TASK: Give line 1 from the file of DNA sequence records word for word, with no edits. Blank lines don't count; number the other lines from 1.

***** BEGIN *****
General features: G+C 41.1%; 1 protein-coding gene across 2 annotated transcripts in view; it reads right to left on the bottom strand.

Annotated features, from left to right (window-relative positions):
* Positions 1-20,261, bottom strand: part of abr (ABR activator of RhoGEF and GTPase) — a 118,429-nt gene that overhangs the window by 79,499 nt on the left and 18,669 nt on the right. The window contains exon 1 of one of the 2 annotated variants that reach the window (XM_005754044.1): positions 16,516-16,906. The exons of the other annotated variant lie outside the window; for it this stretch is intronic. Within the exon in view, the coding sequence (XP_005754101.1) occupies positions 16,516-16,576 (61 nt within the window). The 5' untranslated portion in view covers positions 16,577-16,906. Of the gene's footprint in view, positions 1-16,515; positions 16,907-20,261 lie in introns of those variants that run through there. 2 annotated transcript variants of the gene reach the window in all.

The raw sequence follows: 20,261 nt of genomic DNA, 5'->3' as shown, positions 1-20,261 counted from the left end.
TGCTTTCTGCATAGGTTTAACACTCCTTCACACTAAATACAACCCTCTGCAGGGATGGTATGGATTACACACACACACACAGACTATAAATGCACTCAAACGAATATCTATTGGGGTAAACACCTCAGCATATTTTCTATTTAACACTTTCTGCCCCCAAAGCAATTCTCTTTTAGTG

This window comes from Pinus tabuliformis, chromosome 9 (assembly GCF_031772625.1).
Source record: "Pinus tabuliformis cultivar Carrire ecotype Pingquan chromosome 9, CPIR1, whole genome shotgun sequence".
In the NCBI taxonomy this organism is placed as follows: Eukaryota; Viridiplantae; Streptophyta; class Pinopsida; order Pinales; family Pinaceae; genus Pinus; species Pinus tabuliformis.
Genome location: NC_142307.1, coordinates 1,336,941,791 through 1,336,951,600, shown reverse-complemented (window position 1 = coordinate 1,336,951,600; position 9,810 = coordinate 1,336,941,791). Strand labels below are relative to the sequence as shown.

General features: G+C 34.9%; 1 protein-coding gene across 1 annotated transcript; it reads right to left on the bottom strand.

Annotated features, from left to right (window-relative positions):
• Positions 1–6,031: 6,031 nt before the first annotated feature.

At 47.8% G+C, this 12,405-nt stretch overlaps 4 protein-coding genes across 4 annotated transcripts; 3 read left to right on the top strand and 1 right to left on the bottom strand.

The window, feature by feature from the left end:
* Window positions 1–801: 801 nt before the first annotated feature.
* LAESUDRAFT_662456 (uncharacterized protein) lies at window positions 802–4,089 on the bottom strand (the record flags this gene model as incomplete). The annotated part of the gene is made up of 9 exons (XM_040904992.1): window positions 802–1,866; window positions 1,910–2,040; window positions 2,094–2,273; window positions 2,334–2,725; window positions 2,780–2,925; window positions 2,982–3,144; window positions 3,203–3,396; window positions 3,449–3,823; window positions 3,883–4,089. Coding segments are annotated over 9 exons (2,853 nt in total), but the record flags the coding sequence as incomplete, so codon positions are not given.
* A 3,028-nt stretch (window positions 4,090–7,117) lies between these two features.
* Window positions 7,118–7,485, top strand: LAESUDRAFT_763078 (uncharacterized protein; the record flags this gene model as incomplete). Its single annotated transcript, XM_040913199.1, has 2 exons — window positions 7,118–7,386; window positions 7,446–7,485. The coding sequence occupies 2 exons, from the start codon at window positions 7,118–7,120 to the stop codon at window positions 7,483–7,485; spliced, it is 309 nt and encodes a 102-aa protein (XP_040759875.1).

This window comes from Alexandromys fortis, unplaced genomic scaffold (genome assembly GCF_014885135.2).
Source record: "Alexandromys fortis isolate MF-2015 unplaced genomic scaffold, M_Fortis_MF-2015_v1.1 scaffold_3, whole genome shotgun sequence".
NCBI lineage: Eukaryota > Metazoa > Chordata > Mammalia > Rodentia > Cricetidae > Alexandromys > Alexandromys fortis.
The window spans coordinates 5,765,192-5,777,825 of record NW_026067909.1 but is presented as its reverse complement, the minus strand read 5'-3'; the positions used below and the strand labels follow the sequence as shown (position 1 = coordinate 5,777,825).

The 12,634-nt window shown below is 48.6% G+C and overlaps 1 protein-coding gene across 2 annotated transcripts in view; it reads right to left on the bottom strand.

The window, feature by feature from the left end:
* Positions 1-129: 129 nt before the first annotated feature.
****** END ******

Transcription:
General features: G+C 41.1%; 1 protein-coding gene across 2 annotated transcripts in view; it reads right to left on the bottom strand.